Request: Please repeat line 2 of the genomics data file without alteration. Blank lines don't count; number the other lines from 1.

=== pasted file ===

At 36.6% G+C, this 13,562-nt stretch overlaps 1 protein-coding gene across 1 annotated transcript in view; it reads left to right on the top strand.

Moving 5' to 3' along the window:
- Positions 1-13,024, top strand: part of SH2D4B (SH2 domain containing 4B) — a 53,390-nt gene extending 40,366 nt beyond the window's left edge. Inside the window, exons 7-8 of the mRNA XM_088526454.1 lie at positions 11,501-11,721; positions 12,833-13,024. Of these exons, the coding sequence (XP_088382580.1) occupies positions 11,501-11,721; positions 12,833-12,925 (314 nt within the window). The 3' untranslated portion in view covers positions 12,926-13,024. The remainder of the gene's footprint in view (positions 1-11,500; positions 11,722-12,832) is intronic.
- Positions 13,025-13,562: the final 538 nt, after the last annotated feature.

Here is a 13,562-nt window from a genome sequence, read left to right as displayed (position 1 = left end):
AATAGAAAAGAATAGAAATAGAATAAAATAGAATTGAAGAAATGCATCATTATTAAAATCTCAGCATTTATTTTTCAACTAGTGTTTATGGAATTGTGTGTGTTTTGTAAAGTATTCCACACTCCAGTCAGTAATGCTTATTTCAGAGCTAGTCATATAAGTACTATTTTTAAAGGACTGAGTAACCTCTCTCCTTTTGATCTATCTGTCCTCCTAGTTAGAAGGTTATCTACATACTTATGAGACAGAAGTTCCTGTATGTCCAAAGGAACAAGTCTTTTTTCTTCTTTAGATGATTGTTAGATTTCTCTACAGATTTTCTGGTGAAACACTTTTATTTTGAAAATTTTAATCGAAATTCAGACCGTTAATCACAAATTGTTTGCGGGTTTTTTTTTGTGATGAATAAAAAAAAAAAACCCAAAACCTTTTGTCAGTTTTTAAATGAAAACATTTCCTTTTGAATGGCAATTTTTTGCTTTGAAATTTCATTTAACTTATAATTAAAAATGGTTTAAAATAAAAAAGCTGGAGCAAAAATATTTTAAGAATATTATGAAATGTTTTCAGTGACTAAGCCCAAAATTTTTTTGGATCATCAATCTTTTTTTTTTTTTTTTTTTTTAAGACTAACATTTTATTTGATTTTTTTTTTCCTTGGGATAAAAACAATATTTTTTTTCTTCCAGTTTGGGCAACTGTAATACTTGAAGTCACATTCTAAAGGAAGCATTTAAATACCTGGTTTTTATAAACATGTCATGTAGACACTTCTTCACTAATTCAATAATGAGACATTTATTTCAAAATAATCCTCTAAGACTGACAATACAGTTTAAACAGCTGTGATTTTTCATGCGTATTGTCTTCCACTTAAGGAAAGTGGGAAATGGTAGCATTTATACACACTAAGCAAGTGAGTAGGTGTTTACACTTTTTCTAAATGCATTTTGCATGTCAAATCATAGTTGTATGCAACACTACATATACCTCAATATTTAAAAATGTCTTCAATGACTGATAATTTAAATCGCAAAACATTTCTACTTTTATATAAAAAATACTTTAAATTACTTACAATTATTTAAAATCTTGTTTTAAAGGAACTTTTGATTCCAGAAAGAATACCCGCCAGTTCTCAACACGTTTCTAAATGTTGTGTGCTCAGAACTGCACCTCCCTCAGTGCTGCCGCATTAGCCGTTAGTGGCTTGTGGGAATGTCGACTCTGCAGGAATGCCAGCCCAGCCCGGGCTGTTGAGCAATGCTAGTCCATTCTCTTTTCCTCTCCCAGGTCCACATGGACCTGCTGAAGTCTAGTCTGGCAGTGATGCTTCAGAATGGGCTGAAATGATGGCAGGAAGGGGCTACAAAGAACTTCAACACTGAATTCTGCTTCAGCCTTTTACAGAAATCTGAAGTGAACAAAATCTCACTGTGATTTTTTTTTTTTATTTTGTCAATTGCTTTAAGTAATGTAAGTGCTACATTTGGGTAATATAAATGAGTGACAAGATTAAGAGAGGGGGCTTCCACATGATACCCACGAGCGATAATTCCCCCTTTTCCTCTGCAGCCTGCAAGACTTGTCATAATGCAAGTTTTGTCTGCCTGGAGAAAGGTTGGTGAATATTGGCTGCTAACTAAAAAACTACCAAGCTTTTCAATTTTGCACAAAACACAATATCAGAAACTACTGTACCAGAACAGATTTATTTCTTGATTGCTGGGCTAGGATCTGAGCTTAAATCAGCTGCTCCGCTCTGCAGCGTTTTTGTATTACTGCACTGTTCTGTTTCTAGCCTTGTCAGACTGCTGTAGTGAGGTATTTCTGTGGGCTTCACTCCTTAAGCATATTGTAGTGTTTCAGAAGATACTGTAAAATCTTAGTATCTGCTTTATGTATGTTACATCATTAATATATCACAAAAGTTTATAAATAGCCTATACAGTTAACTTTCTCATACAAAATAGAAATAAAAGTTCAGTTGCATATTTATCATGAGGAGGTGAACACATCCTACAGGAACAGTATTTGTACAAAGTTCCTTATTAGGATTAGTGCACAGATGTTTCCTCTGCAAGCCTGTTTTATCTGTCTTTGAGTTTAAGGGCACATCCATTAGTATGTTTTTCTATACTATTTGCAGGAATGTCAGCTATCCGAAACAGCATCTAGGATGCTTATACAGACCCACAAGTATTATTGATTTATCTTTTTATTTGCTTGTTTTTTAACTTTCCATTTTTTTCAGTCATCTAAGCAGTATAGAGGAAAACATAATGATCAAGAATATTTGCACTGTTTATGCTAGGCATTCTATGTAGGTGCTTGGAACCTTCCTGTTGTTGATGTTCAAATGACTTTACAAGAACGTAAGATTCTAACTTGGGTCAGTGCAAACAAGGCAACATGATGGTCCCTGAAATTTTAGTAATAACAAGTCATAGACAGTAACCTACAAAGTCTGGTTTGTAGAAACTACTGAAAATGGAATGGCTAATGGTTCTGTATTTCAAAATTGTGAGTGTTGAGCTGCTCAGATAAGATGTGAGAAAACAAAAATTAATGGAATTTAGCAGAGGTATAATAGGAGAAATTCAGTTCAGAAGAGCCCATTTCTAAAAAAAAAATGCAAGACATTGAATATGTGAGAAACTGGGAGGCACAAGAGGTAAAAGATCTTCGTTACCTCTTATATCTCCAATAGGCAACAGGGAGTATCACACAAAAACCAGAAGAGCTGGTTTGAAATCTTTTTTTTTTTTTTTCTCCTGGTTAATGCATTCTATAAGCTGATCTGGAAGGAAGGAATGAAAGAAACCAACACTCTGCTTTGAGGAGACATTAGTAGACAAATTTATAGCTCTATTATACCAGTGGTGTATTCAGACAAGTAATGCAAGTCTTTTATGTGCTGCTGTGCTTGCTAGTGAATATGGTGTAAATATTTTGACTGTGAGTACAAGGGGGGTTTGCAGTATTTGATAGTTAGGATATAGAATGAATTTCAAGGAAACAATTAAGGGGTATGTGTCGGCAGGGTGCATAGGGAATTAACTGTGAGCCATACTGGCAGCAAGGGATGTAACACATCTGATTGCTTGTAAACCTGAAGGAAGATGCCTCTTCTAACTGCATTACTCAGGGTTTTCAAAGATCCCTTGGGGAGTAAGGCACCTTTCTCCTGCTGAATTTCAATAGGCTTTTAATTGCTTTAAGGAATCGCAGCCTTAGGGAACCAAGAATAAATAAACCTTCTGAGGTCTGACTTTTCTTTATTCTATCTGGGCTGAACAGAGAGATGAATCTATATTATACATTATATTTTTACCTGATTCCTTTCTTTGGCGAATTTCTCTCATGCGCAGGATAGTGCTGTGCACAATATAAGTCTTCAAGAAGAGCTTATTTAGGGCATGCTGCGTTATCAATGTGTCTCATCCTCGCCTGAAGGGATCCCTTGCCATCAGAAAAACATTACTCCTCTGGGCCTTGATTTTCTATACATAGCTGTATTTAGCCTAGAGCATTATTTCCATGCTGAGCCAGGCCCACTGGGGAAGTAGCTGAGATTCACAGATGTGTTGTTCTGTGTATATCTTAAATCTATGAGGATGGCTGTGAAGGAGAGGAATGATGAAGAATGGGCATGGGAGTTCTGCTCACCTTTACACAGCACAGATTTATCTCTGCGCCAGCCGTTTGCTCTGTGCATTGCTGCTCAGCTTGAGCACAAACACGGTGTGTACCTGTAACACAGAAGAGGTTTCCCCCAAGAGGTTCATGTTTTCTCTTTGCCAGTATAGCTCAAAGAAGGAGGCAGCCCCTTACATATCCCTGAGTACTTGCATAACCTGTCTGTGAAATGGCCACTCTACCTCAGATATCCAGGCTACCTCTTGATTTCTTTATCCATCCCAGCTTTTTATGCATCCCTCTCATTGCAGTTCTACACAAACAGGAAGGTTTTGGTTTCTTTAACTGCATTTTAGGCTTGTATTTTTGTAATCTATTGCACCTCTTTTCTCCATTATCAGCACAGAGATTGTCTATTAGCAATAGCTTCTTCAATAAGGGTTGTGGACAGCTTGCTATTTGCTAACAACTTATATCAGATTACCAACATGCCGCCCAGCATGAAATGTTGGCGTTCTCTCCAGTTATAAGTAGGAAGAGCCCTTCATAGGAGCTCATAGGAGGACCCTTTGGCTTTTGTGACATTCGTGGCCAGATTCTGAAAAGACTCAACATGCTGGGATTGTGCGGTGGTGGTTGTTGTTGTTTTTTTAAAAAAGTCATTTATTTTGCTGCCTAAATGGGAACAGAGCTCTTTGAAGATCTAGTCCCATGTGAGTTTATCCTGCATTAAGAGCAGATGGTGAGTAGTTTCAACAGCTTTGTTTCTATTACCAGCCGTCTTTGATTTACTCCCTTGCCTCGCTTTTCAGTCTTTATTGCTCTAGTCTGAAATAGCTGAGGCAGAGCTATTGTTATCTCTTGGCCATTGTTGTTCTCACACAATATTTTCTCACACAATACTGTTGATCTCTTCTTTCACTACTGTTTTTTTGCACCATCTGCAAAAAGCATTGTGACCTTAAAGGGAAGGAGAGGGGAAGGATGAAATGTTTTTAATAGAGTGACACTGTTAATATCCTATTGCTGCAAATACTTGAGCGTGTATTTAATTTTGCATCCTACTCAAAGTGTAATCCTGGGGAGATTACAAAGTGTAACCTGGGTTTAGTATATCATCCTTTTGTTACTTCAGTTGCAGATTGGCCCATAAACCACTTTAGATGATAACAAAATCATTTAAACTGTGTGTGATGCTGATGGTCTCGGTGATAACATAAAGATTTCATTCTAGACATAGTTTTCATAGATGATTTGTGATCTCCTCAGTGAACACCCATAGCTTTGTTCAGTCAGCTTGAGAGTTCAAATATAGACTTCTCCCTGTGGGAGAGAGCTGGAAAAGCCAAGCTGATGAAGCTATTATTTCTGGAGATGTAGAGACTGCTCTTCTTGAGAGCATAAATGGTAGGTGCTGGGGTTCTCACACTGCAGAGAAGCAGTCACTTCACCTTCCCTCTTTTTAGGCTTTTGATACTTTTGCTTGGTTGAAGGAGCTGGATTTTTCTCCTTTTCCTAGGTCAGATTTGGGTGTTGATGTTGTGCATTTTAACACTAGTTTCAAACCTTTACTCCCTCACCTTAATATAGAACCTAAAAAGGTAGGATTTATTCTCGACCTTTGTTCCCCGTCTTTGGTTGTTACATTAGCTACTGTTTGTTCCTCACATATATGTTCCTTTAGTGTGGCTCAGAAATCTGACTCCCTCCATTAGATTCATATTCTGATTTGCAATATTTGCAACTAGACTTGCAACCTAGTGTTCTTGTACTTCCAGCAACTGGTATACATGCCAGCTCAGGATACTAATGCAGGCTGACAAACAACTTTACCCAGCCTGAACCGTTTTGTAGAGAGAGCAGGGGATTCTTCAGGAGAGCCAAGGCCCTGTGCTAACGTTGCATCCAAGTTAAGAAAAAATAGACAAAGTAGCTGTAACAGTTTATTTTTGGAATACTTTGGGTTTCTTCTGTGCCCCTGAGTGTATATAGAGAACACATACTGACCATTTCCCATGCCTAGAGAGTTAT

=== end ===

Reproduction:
Moving 5' to 3' along the window: